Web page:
Title: The Ethos of Chinese Culture
Author: Yang Yi
Press: New Word Press
The Ethos of Chinese Culture, a personal anthology by Yang Yi, showcases changes in the writer’s academic ideas over the past few decades.
Yang points out that his unshakable original aspiration is the prudent exploration of the root and ethos of Chinese culture. By viewing the root and ethos of Chinese culture as a lived life, he can find the way to Chinese culture and deeply understand it as the essence of life. He shows us how Chinese culture is increasingly invigorated amid the process of globalization.
The methodology of the knowledge paradigm proposed and elaborated on by Yang, being similar to some economists’ field investigations, benefits from his fieldwork practice over the past four decades since 1978. During that time, he visited more than 200 ancient cultural relics throughout China, conducted various field investigations and collected many pictures, inscriptions, family pedigrees, local chronicles and oral records.
Yang’s knowledge paradigm includes two structures, four points and one foundation. The two structures refer to world vision and cultural revivification. The four points refer to the basic standing point, the focus of attention, the key point and the ultimate goal of academic research. These four points require academic research to insist upon cultural essence, conduct deep exchanges with world culture, advance seasonal cultural creation and set up a new academic system. The one foundation means that all the academic research must be based on precise academic material, by which classic thought can be created.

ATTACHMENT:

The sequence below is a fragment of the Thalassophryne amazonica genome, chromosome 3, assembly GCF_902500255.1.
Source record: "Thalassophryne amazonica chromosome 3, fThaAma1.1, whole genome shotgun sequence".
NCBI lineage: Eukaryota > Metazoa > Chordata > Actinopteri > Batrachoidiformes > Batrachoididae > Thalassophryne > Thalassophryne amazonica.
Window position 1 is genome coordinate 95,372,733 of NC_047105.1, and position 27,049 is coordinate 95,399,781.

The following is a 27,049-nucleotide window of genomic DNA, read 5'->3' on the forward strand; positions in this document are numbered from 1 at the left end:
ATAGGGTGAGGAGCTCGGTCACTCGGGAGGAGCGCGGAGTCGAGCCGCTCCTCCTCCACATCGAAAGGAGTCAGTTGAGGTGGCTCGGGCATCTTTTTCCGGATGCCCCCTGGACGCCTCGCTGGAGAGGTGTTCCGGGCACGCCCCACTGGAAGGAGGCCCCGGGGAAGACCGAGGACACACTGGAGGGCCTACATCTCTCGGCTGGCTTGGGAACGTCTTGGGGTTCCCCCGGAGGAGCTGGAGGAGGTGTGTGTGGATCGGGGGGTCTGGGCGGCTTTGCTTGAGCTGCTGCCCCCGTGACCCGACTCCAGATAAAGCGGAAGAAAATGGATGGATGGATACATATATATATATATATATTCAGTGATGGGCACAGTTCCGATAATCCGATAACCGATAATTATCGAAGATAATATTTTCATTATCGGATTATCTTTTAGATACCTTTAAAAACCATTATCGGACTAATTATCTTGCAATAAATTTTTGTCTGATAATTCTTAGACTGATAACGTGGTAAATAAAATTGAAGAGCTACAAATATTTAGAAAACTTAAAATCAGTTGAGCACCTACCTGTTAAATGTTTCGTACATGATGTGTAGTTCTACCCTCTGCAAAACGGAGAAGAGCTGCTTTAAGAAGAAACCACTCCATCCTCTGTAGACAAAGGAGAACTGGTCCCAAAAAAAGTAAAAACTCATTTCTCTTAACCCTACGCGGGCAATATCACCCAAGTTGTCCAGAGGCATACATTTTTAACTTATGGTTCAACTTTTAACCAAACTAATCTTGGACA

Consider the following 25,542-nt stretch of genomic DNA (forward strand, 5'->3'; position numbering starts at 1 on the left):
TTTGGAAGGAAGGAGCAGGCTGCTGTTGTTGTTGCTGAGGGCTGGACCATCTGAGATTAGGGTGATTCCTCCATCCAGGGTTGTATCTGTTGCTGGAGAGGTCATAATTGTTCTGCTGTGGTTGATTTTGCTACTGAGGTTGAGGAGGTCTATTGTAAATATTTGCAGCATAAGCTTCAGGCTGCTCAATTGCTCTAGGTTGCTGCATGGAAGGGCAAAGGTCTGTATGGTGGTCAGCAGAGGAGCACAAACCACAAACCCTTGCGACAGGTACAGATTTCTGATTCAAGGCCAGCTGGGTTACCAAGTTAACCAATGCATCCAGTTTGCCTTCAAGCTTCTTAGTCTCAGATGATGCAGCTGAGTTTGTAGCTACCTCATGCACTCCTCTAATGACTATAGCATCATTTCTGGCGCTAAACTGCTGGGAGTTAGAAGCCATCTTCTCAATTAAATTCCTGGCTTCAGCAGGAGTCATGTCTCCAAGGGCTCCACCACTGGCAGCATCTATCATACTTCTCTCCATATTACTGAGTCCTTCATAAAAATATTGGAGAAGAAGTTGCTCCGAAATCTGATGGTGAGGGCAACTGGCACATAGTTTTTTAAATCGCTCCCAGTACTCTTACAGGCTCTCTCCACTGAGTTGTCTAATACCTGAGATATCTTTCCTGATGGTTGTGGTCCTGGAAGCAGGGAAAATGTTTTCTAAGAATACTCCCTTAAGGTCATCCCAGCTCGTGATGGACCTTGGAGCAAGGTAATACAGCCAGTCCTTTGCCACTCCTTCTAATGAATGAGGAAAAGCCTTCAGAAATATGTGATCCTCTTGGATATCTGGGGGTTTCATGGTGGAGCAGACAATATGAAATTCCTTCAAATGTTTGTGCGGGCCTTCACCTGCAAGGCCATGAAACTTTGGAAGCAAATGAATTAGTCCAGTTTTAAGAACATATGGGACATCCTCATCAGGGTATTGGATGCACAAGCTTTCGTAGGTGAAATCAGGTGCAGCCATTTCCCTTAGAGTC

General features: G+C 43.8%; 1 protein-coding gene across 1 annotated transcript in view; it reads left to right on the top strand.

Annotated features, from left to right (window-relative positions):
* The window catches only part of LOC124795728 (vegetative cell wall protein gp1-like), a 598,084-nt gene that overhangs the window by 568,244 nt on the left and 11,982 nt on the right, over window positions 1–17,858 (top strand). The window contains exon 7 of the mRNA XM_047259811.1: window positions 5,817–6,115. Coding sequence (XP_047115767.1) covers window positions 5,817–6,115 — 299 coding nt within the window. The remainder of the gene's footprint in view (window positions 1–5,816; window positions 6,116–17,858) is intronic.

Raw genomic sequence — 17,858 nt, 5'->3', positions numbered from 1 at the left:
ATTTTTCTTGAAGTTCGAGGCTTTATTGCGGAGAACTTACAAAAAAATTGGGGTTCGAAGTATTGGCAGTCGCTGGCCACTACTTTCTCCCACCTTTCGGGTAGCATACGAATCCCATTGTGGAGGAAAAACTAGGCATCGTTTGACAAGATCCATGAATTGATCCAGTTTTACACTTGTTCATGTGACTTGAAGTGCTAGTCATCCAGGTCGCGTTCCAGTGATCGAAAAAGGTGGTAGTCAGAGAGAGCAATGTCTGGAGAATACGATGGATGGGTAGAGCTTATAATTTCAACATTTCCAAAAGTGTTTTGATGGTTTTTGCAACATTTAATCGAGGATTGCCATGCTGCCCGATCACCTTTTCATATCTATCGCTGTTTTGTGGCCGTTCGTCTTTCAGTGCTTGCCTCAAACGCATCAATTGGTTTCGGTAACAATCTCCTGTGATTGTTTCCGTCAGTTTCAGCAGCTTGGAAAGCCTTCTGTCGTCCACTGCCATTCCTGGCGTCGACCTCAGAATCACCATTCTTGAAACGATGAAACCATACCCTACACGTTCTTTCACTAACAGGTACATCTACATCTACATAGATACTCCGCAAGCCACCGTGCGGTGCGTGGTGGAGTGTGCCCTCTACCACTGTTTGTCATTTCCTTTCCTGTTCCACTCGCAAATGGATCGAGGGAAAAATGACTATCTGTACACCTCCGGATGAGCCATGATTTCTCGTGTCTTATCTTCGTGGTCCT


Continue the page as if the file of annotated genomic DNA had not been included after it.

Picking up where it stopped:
Given the above knowledge paradigm, Yang explains some main matters about the rise of China. First, thanks to the multilateral narration and vigorous margin narration, Chinese culture enjoys an internal source of creativity, which has been thoroughly adopted in the past four decades. Second, philosophers during the pre-Qin period represent the essence of Chinese culture. There were two gatherings of important philosophers. One happened in the late Spring and Autumn period. Confucius went to Luoyang (the capital of the Eastern Zhou Dynasty) to consult with Laozi about social rites, which ushered in 300 years of contention among hundreds of schools of thought. Taoism and the concepts of ren and li respectively proposed by Laozi and Confucious, are the origins and fundamentals of other academic schools. In the late Warring States period, Han Feizi and Li Si, two representatives of Legalism, advocated the thought of Xunzi, which put an end to the 300 years of contention among hundreds of schools of thought. That was the other gathering. The cultural prosperity in the Warring States Period led to the unity of the Qin Dynasty. Now, the rise of the economy, cultural rejuvenation and constantly increasing cultural vitality give Chinese culture immense confidence to compete with Western culture. Since studying western culture became a trend after Matteo Ricci’s missionary work in China, Chinese culture has experienced a “W” developmental pattern in competition with Western culture.
(Edited and translated by CHEN ALONG)